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BERLIN -- Before

Mao Tse-Tung

was able to create communist China, he and his followers had to endure the

Long March to escape

Chiang Kai-Shek's

nationalist forces. Now, as China attempts to modernize its economy, it is perhaps fitting that the country may help provide


(SMAWY:Nasdaq ADR) with a chance to end its own long, hard slog to become a mobile communications contender.

As part of the German engineering and electronics giant's plans to catch up with its Scandinavian and American wireless rivals, Siemens this week announced plans to invest $1.5 billion in Asia over the next three years, with around $1 billion earmarked for China alone. While the large sums are impressive, more intriguing was the announcement that the company was developing a new wireless technology standard


with the

Chinese Academy of Telecommunications Technology


Siemens apparently is working with not only the Chinese but also with French telco equipment maker



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and Swedish mobile giant



on the standard -- news that could spell trouble for the likes of


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, as investors fear the firms may lose future market share in China. Showing the degree of investor sensitivity to the region, Qualcomm fell 7/16 to 63 1/4 on Wednesday, amid concern it would sell fewer chipsets to South Korea in the coming months.

However, looking at technical and time considerations more closely suggests that while the new standard may possibly provide Siemens, Alcatel and Ericsson with nice footholds in the world's largest potential wireless market, Qualcomm and others betting on the third-generation (3G)




standards don't have to fear they will be completely shut out of China. (In another issue, Qualcomm does stand to reap fewer royalties should Chinese operators opt for WCDMA over CDMA2000, which is its own standard.)

Qualcomm shareholders can take some solace, however. Siemens may be in cahoots with CATT, which has the backing of the Chinese telecom regulator, the

Ministry of Information Industry

, but TD-SCDMA isn't quite up to the 3G quality offered by other technology. Indeed, its promoters are apparently pushing it as 2.9G, offering near-third generation quality, yet at perhaps a more affordable price or easier upgrade from existing mobile networks.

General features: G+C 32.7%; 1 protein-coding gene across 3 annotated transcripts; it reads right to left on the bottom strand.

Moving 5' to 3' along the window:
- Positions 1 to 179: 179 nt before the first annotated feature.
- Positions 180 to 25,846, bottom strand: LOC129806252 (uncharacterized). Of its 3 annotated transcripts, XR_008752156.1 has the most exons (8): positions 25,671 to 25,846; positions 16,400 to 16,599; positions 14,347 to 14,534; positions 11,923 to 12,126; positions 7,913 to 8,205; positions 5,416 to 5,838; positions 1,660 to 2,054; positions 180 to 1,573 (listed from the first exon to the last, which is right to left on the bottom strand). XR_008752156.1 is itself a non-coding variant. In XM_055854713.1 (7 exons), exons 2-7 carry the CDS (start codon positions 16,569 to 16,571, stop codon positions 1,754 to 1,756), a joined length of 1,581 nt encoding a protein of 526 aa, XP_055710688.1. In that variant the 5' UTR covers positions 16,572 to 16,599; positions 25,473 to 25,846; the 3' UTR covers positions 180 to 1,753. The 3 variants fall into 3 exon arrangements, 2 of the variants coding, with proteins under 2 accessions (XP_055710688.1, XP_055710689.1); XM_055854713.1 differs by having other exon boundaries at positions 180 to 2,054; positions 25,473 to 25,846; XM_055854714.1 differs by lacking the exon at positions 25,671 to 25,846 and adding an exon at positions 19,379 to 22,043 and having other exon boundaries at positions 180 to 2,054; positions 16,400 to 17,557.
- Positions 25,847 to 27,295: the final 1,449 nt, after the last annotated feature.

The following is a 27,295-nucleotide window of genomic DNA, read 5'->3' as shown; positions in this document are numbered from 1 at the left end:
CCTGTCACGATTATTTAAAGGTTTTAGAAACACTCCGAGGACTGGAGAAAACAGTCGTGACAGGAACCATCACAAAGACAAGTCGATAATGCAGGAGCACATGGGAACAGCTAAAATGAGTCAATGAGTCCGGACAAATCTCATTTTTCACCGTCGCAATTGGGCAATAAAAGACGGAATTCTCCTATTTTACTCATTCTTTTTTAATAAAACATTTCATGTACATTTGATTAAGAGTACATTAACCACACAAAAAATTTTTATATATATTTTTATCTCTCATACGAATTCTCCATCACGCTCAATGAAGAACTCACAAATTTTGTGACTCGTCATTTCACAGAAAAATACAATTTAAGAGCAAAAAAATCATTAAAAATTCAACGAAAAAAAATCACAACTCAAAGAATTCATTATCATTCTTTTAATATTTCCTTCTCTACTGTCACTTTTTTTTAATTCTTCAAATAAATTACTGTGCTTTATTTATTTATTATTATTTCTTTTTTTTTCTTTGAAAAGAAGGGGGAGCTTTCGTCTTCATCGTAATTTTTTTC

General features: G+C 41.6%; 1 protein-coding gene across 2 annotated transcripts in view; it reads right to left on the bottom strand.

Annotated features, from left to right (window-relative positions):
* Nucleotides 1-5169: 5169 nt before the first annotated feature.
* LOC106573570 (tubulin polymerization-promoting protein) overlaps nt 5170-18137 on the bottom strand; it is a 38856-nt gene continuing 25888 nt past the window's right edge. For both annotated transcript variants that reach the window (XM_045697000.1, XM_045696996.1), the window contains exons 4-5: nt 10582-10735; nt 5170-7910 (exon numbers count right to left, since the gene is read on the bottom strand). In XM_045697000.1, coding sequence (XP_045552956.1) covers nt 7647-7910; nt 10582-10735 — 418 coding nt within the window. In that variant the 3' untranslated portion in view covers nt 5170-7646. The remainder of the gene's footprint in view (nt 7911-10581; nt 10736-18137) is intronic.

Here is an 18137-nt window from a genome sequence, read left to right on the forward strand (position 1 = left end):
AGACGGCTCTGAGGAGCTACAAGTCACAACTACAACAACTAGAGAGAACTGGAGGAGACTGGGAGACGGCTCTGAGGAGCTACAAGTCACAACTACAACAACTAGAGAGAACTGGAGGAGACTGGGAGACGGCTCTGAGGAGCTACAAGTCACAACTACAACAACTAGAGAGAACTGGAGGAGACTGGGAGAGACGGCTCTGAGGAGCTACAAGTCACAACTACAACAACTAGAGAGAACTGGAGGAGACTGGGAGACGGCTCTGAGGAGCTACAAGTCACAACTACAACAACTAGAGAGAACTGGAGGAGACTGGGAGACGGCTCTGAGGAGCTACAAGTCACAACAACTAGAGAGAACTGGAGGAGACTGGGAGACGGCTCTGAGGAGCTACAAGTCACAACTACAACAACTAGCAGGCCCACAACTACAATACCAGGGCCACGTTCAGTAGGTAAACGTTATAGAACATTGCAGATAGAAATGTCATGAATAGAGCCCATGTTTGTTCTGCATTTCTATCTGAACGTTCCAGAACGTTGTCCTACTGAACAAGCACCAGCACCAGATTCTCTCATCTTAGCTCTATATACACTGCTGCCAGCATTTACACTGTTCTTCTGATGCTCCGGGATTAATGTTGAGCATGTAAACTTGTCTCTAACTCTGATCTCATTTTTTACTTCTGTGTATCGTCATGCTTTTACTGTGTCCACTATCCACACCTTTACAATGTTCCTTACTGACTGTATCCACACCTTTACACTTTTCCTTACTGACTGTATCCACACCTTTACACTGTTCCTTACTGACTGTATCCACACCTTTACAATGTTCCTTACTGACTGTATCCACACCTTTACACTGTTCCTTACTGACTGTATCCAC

That could go over in a big way in the poorer and more remote areas of China, and with the operators that don't get a coveted 3G license. But in the coastal areas and big cities, many users will likely demand the better quality and international compatibility offered by the 3G.

Moreover, with Siemens admitting that commercial applications for TD-SCDMA systems won't be available until early 2002, the question arises whether it might be better to wait just a bit longer for the third-generation CDMA standard. "According to Siemens the reason why an operator would deploy this is that it would be a lot cheaper than CDMA," says Sherief Bakr, an analyst for

Merrill Lynch

in London. But "it's unlikely a Chinese operator is going to deploy TD-SCDMA in hotspot areas." Merrill Lynch doesn't have an investment banking relationship with Siemens, but rates the stock a buy.

However, China's size and low mobile penetration might make Siemens' effort to secure any segment of the country's wireless market worthwhile. Perhaps the most beneficial side effect of TD-SCDMA for Siemens will simply be cultivating relationships with the powerful Chinese authorities and developing ties with the state-influenced

China Telecom

(CHL) - Get China Mobile Ltd. Report


China Unicom

(CHU) - Get China Unicom (Hong Kong) Ltd. Report


And according to a recent report by

Dresdner Kleinwort Benson

, "with China intent on promoting its own 3G technology, foreign suppliers will encounter several new hurdles at once." Those are problems Siemens and any other operators supporting TD-SCDMA won't have, while they can still offer the true 3G goods if they desire. That could make the company's Long March to wireless success just a little shorter indeed.